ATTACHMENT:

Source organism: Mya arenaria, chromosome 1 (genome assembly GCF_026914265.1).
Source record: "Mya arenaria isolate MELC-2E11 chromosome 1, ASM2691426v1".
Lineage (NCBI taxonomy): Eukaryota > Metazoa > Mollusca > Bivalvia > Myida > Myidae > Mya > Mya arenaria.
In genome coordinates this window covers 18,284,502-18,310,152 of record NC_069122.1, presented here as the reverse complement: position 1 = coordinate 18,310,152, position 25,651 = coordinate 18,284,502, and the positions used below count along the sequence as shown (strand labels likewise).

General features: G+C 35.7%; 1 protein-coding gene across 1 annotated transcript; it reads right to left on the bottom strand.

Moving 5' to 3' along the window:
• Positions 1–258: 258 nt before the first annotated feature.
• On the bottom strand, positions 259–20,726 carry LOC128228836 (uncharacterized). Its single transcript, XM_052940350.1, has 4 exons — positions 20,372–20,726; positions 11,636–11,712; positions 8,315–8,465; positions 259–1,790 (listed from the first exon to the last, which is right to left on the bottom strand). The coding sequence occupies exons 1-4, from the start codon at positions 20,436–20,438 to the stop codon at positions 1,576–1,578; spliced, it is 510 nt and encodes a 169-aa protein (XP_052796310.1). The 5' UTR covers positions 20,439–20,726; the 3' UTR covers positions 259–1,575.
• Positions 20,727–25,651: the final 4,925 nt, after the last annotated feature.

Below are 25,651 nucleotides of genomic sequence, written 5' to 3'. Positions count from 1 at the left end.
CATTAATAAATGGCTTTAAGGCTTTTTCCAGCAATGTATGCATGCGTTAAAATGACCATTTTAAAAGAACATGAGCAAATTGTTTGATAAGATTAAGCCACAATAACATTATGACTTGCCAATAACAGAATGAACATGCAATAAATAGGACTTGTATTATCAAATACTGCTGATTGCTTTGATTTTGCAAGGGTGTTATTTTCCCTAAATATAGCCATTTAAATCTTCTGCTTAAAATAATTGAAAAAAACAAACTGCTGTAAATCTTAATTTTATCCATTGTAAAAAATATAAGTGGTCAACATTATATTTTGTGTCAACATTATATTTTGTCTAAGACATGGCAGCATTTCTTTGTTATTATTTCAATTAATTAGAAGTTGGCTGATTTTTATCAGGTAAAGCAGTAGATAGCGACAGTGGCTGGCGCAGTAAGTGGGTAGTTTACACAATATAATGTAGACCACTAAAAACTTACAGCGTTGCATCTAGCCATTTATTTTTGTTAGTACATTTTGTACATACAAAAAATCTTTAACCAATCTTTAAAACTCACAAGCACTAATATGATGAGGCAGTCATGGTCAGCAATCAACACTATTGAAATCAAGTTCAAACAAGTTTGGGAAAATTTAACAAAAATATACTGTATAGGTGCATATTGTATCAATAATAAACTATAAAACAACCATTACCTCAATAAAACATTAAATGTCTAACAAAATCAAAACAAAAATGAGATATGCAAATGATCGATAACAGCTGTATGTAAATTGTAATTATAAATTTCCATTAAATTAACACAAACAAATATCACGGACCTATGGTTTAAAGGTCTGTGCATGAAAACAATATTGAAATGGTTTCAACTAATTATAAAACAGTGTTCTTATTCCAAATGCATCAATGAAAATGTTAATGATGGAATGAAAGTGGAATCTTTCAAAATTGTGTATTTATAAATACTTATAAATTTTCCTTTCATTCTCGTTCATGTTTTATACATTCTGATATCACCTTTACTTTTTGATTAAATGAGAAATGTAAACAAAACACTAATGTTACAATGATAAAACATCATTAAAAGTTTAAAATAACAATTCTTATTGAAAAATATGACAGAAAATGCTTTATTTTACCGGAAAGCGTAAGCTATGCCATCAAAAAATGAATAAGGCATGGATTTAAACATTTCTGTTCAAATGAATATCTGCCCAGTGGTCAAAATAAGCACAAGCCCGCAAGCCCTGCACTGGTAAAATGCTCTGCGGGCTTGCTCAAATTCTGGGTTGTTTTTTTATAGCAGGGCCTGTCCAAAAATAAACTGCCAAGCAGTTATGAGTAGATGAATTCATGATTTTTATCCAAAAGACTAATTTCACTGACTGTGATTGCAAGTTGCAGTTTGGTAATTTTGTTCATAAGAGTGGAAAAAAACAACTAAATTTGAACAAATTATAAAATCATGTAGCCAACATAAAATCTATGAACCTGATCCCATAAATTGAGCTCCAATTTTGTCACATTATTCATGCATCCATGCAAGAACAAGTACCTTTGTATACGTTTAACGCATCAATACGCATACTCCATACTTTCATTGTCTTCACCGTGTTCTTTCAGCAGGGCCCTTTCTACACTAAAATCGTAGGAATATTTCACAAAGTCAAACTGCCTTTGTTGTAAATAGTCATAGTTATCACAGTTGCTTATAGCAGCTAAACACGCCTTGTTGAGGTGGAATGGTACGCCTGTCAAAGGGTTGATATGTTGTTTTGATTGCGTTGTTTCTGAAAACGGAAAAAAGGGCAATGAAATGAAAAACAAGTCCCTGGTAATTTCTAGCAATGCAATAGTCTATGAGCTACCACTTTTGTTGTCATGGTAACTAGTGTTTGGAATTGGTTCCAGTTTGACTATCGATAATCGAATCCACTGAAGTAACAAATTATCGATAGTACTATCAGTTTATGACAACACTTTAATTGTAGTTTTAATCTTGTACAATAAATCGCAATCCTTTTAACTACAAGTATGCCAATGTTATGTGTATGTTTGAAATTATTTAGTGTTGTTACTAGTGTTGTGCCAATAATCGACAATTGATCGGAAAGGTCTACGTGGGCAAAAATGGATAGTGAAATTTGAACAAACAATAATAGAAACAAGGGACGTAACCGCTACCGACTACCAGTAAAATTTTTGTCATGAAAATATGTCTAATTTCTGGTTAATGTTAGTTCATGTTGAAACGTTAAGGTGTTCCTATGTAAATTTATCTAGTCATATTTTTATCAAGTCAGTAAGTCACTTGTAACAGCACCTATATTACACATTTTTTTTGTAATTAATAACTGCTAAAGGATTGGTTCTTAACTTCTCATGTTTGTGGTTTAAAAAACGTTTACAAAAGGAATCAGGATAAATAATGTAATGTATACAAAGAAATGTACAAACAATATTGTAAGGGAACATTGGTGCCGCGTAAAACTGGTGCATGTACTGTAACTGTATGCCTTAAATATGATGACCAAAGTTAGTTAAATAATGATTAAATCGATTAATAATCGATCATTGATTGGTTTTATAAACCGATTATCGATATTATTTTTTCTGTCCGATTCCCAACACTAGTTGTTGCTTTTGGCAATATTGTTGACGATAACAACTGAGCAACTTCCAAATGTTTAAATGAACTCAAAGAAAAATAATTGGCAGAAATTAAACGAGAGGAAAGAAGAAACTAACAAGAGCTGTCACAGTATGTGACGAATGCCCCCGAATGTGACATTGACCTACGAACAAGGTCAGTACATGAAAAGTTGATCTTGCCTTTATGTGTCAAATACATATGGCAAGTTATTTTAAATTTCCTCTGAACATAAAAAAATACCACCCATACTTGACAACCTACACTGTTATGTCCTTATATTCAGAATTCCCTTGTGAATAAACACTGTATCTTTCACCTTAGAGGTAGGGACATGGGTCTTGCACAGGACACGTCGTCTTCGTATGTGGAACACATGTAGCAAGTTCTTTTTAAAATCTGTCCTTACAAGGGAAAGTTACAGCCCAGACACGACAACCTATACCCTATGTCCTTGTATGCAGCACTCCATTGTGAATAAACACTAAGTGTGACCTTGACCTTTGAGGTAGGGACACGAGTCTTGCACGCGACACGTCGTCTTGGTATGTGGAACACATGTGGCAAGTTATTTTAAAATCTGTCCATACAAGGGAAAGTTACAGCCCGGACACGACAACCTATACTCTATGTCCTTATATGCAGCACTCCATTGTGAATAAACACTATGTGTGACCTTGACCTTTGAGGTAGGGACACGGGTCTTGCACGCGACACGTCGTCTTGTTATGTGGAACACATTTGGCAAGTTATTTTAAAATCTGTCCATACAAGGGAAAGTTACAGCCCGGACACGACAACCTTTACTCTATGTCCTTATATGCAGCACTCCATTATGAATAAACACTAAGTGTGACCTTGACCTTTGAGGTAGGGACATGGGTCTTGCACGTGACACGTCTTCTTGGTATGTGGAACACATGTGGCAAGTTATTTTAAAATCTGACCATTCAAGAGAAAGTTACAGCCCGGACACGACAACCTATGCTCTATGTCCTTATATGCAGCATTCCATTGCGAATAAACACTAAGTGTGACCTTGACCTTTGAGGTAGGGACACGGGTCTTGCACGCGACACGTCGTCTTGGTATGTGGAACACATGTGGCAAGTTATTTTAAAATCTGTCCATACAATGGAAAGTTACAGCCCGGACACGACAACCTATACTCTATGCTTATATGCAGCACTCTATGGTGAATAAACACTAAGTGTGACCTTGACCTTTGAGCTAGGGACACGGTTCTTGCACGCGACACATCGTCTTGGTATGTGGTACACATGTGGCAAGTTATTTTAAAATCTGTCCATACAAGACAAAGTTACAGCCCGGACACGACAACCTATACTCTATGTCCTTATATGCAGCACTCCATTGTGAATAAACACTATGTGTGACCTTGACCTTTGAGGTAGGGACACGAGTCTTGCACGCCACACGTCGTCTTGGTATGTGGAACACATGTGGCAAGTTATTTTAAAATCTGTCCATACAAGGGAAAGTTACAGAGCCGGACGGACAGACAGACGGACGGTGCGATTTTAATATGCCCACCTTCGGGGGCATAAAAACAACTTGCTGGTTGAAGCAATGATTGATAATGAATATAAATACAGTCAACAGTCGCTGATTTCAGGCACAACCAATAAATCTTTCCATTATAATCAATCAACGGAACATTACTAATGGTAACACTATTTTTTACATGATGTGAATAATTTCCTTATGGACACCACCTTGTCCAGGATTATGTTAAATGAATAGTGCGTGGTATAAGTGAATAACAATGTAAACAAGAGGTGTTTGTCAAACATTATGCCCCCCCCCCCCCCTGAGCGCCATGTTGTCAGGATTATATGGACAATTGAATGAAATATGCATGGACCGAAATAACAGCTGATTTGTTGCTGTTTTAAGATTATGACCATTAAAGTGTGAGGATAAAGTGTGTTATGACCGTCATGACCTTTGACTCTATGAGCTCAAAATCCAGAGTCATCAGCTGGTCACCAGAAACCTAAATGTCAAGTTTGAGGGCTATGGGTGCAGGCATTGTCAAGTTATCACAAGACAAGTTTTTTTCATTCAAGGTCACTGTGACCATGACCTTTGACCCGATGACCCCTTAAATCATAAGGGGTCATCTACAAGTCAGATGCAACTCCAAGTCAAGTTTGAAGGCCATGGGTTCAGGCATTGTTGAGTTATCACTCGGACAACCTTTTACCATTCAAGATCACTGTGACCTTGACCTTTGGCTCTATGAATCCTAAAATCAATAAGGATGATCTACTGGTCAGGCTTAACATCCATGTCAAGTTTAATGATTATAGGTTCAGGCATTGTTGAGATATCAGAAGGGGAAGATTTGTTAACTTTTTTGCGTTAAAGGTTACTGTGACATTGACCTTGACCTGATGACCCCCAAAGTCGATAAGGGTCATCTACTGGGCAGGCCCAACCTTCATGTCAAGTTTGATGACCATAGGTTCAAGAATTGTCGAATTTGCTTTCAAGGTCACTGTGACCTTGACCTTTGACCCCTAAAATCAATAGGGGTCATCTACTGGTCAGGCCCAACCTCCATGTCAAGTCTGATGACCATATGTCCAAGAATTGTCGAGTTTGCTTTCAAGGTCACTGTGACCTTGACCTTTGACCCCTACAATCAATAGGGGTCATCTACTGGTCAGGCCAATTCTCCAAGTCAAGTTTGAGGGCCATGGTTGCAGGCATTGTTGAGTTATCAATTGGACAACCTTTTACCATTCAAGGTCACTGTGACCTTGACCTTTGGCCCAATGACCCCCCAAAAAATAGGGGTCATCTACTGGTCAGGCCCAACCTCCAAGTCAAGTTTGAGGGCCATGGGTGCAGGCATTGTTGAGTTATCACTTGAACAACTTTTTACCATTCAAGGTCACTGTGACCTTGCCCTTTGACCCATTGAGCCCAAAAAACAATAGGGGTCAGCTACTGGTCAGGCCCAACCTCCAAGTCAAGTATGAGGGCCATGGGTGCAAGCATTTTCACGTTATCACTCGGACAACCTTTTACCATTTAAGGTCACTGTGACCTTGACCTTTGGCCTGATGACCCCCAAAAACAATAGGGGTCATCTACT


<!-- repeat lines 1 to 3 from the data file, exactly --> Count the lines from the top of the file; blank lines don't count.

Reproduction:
Source organism: Mya arenaria, chromosome 1 (genome assembly GCF_026914265.1).
Source record: "Mya arenaria isolate MELC-2E11 chromosome 1, ASM2691426v1".
Lineage (NCBI taxonomy): Eukaryota > Metazoa > Mollusca > Bivalvia > Myida > Myidae > Mya > Mya arenaria.